Installation and Inspection
Cylee returned to the office. Dr. Patel was sitting in the lobby, reading something on a small tablet which she slid into a pocket as Cylee entered.
“Welcome back. Are you ready?”
“I think so, yes.”
“Very well. You know the drill. There's a robe on the table, I'll give you a couple of minutes to get changed, and we'll be set.”
Cylee walked into the lab again. The table was split down the middle, allowing access to her Spine without making her lay on her face. She got the robe on and sat back, letting her old Spine settle into the groove between the padded sides. It was hard to keep her heart steady, hard to settle down. She pulled her hair forward, braided it quickly and deftly while waiting for the doctor to enter.
After just a few minutes Dr. Patel knocked and asked if Cylee was ready, then walked in. “Okay, it's just about time to go to sleep. Do you have any last minute questions, concerns?”
Cylee shook her head, then paused. “Will anyone else be in here while I'm out?”
“No, it's just me. This is fairly straightforward, and I won't need help. I should mention, however, that Cassandra pretty much does what she wants and I can't guarantee she won't come in, but since this has to be a sterile environment while I'm working I'll do everything I can to keep her out until you're ready for company again. Okay?”
“Thank you doctor.”
“It's what I do. Now, put this mask on, and breathe deeply. It'll smell funny, but things will be much better once you come back up…”
“And you're back! How do you feel?”
Cylee looked around. As far as she could tell no time at all had passed. She had no overlays, which was disorienting. Her eyes darted from side to side, taking in her surroundings.
“It'll be hard to talk for a few minutes, that's okay. When you've come back up a little more I'll turn on your new Spine and we can start to get a sense of how the new connections work. I have to say, though, the connection was surprisingly easy. Half the time I would go to configure a subsystem and find that it had already been auto configured, the connections made, and there weren't any settings left for me to tweak.”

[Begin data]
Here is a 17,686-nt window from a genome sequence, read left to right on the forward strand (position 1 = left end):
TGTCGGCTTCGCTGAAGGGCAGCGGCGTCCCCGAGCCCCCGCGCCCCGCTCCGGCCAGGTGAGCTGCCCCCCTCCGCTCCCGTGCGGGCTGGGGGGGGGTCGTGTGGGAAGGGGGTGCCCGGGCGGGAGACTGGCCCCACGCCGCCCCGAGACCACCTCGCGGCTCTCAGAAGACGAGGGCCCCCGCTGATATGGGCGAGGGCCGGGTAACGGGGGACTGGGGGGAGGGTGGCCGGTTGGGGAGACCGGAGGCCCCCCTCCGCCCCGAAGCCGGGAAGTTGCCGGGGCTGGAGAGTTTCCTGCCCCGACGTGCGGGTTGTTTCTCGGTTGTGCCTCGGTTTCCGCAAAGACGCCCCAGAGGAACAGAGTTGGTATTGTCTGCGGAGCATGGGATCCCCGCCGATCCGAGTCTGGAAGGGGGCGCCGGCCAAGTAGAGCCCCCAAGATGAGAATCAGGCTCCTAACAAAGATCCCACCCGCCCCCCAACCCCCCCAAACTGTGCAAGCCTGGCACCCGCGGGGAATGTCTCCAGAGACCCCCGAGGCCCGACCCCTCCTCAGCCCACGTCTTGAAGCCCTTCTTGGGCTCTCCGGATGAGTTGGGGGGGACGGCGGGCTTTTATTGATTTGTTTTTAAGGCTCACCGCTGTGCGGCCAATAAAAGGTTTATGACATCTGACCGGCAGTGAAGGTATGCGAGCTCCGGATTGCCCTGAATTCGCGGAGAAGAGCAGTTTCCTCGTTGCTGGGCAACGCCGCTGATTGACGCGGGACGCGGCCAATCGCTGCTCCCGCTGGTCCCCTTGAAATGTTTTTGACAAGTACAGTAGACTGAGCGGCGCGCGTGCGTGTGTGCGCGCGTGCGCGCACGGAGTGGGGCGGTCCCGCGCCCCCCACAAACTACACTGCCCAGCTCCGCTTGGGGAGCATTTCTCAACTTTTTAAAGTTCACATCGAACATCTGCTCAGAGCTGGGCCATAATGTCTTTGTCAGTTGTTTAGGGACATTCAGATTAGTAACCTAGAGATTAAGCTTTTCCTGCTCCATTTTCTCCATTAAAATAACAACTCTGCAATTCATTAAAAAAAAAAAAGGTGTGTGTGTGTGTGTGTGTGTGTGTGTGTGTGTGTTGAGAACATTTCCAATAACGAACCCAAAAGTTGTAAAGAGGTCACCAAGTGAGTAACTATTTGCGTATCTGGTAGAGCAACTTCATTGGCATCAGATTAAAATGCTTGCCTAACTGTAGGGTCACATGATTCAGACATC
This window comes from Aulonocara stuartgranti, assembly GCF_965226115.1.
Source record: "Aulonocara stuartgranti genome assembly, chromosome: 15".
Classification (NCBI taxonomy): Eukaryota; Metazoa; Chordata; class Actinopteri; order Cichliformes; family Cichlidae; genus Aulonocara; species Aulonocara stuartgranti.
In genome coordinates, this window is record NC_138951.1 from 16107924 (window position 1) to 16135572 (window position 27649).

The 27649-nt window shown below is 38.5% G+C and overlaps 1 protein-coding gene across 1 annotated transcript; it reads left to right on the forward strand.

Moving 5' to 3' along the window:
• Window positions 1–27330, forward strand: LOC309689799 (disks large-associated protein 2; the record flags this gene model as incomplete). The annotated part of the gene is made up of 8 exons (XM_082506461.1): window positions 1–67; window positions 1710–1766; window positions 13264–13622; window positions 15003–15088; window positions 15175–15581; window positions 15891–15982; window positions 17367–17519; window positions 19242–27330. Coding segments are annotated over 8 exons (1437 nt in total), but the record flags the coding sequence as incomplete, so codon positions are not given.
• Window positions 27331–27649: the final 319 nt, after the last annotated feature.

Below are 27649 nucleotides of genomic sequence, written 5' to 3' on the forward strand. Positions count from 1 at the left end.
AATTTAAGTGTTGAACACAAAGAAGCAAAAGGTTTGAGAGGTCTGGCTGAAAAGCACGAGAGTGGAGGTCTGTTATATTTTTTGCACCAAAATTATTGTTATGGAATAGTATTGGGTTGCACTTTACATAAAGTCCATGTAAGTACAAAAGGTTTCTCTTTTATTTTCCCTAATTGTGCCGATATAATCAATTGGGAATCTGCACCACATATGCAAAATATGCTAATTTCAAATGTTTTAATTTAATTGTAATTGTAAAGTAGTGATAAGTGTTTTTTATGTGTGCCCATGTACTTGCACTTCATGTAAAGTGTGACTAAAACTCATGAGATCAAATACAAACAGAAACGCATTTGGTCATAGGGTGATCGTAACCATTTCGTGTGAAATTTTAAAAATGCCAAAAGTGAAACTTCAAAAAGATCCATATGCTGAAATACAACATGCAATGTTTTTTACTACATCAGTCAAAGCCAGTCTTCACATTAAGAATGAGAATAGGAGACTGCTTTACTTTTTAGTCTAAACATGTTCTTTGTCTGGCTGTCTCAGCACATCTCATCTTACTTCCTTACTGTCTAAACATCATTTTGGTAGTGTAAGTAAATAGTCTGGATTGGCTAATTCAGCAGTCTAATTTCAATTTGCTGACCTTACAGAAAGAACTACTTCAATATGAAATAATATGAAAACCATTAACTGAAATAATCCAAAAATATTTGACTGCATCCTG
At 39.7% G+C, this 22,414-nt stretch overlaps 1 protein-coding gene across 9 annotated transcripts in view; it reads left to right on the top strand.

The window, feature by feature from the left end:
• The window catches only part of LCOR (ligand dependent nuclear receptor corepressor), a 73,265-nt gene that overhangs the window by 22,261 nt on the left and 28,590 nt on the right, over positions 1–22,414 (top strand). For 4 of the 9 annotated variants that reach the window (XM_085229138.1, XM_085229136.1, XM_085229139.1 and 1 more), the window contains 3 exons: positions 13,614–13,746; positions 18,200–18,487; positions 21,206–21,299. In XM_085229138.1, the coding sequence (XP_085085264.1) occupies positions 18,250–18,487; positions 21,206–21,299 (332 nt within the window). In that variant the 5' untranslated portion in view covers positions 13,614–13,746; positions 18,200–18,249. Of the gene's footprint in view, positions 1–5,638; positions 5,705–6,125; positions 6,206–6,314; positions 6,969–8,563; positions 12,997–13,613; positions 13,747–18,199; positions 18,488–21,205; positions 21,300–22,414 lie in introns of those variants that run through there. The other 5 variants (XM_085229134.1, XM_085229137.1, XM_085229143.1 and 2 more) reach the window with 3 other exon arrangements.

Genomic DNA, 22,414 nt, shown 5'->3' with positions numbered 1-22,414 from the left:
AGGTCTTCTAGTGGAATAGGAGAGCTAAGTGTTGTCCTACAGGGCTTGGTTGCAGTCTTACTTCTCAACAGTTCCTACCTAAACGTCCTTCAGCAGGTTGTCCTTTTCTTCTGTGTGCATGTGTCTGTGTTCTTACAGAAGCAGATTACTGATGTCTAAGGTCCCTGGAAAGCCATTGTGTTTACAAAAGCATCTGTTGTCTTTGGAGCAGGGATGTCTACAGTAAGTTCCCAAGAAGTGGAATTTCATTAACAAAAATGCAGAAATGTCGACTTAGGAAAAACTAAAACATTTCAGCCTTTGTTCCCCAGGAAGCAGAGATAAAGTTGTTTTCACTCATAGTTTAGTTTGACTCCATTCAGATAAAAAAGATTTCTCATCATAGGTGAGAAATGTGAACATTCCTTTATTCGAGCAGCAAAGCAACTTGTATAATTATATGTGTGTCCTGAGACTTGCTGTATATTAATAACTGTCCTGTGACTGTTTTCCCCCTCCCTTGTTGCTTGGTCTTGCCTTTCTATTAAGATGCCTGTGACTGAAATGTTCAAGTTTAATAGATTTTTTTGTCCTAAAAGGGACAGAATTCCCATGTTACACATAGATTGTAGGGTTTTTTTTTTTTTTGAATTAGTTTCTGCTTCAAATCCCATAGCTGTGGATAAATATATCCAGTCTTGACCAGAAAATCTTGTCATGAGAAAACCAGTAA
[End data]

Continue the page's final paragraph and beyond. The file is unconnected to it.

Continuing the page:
Cylee looked up. “That's…good?”
“And you can speak again! You are fast. Okay. I'm going to turn your Spine back on…or would you like to? The physical switch is a little hard to find the first time, it's down at the bottom end, on the left side,” Dr. Patel guided Cylee's hand, “And there it is. You feel the little cover? Lift that and press your finger on the pad below. That'll start up the boot routine. Only your finger or mine will do it, and you can remove mine from the approved list if you want, once you're up and running. Are you getting anything?”
Suddenly Cylee was. A small, nearly transparent clock appeared in her upper left field of vision, and down the right side of her sight appeared a long list of diagnostic checks. The checks ended and the list disappeared, and a few menus appeared.
“This new Spine understands all the same gestures as your old one, and has a new feature I think you'll really like. It can translate subvocalized words into text. Give it a shot. Send me a message. Just make the word shapes without actually speaking, without even whispering.”